“The New Mexico Supreme Court has now made clear that the price to be paid by many is the forfeiture of their religious liberty,” Mohler wrote.
Kelly Boggs, director of public affairs for the Louisiana Baptist Convention and editor of the Baptist Message, wrote in his weekly column on Baptist Press Aug. 23 that the ruling is evidence that the push “to have homosexuality accepted as natural, normal and healthy in the United States knows no compromise. The movement to have homosexuality celebrated in America will not stop, nor will it be satisfied, until all voices that would even whisper it is sinful are squelched.”
Homosexual activists “have long used their free speech right to publicly advocate for their aberrant lifestyle. Many of these same activists now use almost any means possible to restrict the freedom of speech of those who believe their lifestyle is wrong.” Boggs wrote.
The “moment of truth is rapidly approaching” for Christians who believe homosexuality is “an immoral, aberrant behavior,” he wrote.
“The choice will be whether to capitulate to a culture that asserts, without evidence, homosexuality is natural, normal and healthy, or to insist it is sinful and suffer consequences.”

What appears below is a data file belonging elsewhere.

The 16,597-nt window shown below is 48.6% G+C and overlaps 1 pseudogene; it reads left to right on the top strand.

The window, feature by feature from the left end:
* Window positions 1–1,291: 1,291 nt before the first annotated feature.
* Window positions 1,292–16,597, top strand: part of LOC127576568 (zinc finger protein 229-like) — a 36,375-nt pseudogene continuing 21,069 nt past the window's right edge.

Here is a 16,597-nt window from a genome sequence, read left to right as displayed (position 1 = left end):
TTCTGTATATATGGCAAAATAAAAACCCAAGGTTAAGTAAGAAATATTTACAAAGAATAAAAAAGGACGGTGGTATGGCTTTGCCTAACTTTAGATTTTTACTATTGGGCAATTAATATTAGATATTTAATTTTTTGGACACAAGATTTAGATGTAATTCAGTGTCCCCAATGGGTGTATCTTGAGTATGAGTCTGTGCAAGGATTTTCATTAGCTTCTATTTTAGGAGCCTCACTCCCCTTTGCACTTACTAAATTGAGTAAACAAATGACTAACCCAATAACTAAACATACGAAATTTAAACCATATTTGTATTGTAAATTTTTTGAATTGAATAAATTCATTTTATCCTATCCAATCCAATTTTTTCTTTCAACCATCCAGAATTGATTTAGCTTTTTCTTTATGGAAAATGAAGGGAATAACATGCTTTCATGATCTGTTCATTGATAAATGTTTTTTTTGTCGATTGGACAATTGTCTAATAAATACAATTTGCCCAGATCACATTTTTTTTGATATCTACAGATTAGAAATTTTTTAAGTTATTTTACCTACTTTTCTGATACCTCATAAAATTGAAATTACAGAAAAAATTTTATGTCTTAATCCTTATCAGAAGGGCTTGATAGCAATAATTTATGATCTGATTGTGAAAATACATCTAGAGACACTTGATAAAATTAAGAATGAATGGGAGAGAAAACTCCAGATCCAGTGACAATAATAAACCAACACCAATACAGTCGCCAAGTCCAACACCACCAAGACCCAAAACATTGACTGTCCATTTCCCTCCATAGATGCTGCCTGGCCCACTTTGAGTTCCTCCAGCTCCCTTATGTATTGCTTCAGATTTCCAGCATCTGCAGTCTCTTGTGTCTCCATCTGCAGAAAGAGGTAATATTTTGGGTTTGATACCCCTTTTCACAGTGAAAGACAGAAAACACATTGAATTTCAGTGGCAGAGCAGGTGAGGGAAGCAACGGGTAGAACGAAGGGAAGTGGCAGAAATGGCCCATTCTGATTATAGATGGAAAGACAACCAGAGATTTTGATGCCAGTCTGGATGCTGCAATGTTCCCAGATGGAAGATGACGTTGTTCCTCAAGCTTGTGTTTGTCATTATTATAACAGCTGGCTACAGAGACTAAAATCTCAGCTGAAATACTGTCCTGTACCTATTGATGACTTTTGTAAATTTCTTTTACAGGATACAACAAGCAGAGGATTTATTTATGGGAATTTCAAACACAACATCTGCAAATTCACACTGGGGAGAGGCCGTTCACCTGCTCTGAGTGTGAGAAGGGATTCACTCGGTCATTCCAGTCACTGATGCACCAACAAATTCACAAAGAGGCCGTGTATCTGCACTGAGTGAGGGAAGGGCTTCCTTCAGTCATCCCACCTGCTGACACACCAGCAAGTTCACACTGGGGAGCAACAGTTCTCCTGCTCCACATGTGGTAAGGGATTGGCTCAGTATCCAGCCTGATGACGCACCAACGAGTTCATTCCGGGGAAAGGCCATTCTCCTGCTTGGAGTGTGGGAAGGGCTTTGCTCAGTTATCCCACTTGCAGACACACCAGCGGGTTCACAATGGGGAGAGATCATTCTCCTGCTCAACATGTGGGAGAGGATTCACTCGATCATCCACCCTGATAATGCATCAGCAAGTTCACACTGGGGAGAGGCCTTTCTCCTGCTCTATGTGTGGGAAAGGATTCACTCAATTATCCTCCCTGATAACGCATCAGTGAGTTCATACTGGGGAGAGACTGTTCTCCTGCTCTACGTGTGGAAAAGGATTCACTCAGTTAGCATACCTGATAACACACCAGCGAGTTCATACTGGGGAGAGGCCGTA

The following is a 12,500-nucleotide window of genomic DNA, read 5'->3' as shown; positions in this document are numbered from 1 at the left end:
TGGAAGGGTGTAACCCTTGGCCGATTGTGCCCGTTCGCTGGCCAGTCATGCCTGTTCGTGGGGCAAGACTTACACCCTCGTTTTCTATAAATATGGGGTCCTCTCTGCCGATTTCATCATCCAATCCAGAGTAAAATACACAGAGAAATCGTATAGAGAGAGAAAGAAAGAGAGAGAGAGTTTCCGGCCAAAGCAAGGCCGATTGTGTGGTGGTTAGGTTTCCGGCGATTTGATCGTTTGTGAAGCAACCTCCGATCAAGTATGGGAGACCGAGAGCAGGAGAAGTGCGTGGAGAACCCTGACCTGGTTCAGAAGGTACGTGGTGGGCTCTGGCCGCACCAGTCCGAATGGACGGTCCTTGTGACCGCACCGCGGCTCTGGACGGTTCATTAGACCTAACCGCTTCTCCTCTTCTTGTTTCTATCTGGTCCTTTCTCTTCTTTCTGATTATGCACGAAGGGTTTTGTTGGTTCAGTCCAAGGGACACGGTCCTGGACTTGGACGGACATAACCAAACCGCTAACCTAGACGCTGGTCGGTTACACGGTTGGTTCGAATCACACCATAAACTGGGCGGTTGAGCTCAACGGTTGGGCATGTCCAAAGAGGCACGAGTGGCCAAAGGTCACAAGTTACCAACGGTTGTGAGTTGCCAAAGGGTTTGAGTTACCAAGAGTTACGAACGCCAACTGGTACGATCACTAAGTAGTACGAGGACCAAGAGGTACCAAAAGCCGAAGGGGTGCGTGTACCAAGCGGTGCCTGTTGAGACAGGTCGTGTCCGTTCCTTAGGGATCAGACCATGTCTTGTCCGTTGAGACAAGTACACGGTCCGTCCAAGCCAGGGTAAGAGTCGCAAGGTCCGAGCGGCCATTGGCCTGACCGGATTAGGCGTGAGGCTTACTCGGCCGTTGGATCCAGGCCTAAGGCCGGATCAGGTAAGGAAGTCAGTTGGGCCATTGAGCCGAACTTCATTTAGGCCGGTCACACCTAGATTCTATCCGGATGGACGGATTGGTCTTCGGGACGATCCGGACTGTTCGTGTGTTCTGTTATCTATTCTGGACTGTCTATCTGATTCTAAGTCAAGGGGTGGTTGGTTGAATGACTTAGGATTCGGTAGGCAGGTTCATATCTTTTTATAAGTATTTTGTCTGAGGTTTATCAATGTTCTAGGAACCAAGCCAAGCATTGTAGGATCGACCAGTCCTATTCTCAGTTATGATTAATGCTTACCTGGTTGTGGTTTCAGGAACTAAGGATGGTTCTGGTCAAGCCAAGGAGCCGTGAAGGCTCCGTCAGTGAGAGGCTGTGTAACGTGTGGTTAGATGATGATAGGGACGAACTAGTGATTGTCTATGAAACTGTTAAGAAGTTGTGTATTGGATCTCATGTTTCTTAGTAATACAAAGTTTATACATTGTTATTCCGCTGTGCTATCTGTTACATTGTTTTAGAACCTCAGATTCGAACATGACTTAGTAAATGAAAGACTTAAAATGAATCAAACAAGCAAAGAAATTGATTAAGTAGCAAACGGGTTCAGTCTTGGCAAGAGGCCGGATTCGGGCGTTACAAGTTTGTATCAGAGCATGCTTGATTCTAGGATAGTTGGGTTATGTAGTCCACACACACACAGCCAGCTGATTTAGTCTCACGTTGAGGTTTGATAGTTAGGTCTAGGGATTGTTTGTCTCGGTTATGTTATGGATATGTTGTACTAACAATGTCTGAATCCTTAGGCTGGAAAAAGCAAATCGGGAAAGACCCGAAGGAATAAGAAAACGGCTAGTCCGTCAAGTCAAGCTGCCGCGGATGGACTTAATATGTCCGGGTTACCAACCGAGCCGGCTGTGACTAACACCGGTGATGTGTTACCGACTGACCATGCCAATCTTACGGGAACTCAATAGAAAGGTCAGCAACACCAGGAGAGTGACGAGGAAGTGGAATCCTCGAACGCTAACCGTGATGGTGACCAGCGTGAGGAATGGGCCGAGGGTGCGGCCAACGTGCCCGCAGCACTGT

Moore said the church’s appropriate response should not be venting outrage at the decision but rekindling “in our own churches why religious liberty and freedom of conscience are essential for a free church and a free state. We’ve been here before, and we’ll be here again.”
That sentiment was echoed by Andrew Walker, director of policy studies for the ERLC and former policy analyst with the Heritage Foundation. The New Mexico court, he said, has decided that “religious liberty is to be subordinated, or made inferior, to the sexual orientation.”
“Christians are entering a new era in America. The moral revolution is more past tense than present tense,” Walker wrote. “But our knees shouldn’t be buckling or our fists clenched.
“Christians should advocate for their rights on the basis of their earthly citizenship, but they shouldn’t be surprised when culture rejects them,” Walker wrote.
The New Mexico Supreme Court decision also shocked secular policy organizations. In a statement on National Review Online, Ryan Anderson, the William E. Simon Fellow for Religion and a Free Society at the Heritage Foundation, said “the decision highlights the increasing concern many have that anti-discrimination laws and the pressure for same-sex marriage will run roughshod over the rights of conscience and religious liberty.”
Other groups, such as the Cato Institute, The Becket Fund and the Alliance Defending Freedom wrote amicus briefs on behalf of Elane Photography, saying that the First Amendment protected the photographers’ free speech rights, while the State of New Mexico’s own Religious Freedom Restoration Act protected the photographers’ free exercise of religion. The court rejected both arguments.
Gregory Tomlin is a writer in Fort Worth, Texas. Get Baptist Press headlines and breaking news on Twitter (@BaptistPress), Facebook (Facebook.com/BaptistPress) and in your email (baptistpress.com/SubscribeBP.asp).